Roses are red,
Violets are blue,
Chocolate is sweet,
And so are you!
I remember going to the candy store as a kid with my mom and siblings (there were five of us). The building façade was laced with elaborate white piping like the cakes found inside. A blue-striped awning invited us in: Enter bliss. Glass cases at perfect eye level for an 8-year-old were full of all manner of cakes, cookies and other delectables, and oh—that smell! A smiling lady behind the counter chatted with Mom and seemed ready to serve up whatever we wanted.
If we were lucky, a big man with a white apron and tall white hat would invite us back to the kitchen area to watch him work. He would pour butterscotch like liquid gold from a huge pot onto a large steel table, where he would guide it deftly with what looked to me like magic wands in each hand, forming a large, thin base. Then he'd pour another pot, this time full of liquid chocolate, over the golden mass. And finally, before the chocolate could fully cool, he would fling a dusting of crumbled almonds across the surface, and it would nestle in. Once fully cooled, he’d break the brittle into smaller sheets, and the smiling lady would fill up boxes for us to take home.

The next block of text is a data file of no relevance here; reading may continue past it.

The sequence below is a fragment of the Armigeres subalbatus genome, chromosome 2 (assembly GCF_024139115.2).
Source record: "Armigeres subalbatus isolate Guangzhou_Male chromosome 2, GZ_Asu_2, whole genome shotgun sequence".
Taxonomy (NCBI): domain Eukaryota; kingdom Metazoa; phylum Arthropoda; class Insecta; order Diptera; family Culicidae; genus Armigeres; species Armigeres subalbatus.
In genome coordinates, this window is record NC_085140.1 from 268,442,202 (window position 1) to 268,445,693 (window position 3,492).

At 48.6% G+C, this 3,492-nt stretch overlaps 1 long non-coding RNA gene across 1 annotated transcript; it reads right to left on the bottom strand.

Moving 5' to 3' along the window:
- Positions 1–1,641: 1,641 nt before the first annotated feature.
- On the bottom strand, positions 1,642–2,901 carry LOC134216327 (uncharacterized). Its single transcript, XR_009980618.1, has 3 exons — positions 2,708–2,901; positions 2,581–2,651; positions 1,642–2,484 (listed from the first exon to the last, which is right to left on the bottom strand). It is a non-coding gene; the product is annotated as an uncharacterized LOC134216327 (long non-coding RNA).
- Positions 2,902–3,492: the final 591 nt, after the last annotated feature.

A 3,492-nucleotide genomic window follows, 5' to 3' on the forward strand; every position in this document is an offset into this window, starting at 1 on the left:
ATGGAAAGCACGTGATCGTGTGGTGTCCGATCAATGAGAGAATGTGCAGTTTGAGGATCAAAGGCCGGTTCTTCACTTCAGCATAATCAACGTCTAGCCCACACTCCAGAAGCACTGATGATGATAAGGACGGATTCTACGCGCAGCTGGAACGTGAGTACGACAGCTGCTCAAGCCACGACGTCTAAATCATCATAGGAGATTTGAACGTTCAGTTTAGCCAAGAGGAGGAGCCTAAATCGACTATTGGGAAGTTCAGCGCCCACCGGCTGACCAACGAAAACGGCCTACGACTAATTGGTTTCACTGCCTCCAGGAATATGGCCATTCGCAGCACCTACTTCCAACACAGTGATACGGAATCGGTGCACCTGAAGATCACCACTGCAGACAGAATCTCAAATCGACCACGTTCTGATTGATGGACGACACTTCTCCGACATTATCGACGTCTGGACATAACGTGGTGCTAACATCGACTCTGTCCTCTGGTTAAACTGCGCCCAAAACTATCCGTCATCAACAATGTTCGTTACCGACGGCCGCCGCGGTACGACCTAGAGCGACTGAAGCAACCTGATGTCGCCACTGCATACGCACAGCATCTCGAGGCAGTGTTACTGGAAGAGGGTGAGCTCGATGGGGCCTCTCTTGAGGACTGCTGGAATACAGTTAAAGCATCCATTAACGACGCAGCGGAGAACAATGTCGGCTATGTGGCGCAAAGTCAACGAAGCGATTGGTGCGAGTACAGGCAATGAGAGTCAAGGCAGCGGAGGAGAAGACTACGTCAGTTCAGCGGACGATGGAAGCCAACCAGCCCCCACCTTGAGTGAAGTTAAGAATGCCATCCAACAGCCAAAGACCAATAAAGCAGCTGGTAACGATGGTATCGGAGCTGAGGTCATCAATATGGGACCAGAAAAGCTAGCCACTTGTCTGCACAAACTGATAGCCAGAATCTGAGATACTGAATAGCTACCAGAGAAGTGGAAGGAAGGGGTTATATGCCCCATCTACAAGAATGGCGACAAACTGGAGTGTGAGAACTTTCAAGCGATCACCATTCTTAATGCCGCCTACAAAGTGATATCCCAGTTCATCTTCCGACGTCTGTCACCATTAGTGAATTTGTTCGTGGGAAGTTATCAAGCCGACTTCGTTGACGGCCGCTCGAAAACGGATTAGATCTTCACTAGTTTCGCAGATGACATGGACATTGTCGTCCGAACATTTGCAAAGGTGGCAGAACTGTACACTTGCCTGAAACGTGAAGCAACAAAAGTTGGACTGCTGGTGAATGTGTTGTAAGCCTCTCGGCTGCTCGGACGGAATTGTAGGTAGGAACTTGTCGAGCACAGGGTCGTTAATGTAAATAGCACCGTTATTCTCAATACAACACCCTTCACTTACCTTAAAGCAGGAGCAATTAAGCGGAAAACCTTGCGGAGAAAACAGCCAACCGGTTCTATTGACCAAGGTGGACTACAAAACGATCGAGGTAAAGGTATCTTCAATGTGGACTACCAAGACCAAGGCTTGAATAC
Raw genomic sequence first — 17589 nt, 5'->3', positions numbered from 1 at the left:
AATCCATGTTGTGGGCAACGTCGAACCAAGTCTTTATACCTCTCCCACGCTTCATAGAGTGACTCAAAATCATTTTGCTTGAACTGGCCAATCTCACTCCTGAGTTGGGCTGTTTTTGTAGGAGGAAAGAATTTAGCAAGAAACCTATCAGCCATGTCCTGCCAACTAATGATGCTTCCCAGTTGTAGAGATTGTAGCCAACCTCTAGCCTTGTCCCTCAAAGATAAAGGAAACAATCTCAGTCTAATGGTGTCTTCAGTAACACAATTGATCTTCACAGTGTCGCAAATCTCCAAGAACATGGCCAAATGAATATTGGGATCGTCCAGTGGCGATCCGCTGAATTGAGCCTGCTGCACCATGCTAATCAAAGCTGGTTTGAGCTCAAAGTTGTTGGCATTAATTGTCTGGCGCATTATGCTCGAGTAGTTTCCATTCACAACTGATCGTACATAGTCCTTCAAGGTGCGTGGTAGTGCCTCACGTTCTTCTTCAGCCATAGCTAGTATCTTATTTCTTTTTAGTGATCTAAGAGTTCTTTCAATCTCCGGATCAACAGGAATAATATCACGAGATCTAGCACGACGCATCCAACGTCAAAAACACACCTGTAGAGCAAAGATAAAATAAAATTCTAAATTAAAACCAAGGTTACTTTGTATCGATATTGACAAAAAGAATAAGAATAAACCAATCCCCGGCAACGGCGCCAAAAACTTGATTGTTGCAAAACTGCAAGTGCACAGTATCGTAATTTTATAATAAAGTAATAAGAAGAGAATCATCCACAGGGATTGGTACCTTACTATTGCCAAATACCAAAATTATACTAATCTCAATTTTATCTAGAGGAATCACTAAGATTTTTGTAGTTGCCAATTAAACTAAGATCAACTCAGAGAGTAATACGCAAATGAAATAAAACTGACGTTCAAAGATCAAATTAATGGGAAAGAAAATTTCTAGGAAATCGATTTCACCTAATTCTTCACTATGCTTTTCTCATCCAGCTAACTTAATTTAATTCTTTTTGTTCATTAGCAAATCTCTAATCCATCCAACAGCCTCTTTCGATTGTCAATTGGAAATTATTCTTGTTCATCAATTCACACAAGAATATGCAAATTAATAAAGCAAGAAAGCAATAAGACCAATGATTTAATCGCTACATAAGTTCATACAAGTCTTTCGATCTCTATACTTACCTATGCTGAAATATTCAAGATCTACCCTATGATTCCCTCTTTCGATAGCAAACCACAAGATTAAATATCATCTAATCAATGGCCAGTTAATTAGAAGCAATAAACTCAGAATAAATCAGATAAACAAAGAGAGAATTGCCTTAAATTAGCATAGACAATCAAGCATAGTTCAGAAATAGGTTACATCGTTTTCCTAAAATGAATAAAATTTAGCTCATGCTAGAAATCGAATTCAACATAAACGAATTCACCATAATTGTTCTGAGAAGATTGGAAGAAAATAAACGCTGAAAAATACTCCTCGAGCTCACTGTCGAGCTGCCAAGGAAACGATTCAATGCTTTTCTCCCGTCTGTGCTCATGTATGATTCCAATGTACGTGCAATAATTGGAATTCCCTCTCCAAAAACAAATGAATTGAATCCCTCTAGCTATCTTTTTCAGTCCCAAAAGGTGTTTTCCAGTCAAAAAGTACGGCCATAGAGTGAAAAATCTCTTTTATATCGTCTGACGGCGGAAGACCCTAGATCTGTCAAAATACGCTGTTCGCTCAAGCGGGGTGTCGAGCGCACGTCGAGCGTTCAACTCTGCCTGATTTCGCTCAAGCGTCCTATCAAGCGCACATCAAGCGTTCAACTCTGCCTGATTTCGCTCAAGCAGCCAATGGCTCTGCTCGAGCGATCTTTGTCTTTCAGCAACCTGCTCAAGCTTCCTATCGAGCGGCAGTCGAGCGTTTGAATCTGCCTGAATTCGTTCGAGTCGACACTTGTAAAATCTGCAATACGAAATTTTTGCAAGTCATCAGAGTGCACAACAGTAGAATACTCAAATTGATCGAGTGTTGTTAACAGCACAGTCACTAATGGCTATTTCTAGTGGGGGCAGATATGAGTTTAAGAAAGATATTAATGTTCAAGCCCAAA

The candy didn’t last long but the memories of it did, and we’d beg to go back. I know Mom went there without us at least once a year because every Valentine's Day we would each wake to find our own chocolate heart with our name in edible script, which was ours to save or savor as we wished—usually they were gone before breakfast. I cherished the message of love these chocolate hearts carried with them almost as much as the chocolate itself, and I looked forward to it every year, well into adulthood.
I realize now that the man in the tall white hat was probably the owner of the business, the chef and also an artist, using his tools and trade to create edible works of art. The message and memory have long outlasted the confection, and isn’t that what the best art does? It makes an impression that remains in our hearts and minds and is there whenever we need to retrieve it.
Not all art is meant to evoke a simple joy, but usually that’s what I hope to share through my own artwork. Paintings are personal. What resonates with me may leave you untouched and “vicey versey” (as my mom would say). Different subjects, colors and styles lift each of us, and that’s as wonderful as you preferring fudge when I know butter crunch is best. The important thing is that we share what we love with those we love.
And if you choose to say "I love you" with a gift of my art, I would be delighted! If you know what will resonate with your sweetie then go for it, or, if you would prefer to present a choice, you can give a gift certificate for one of my paintings: either for a fixed dollar amount or for any painting their heart desires. Just an idea. :>)
To "sweeten the deal," I will include a chocolate thank you gift from me to you, and I will also donate 50% of any Valentine’s Day gift purchase to a local nonprofit called For All Ages, which is creating cross-generational love and connections throughout our state.
Life is uncertain,
Chocolate is not!
Happy Valentine's Day!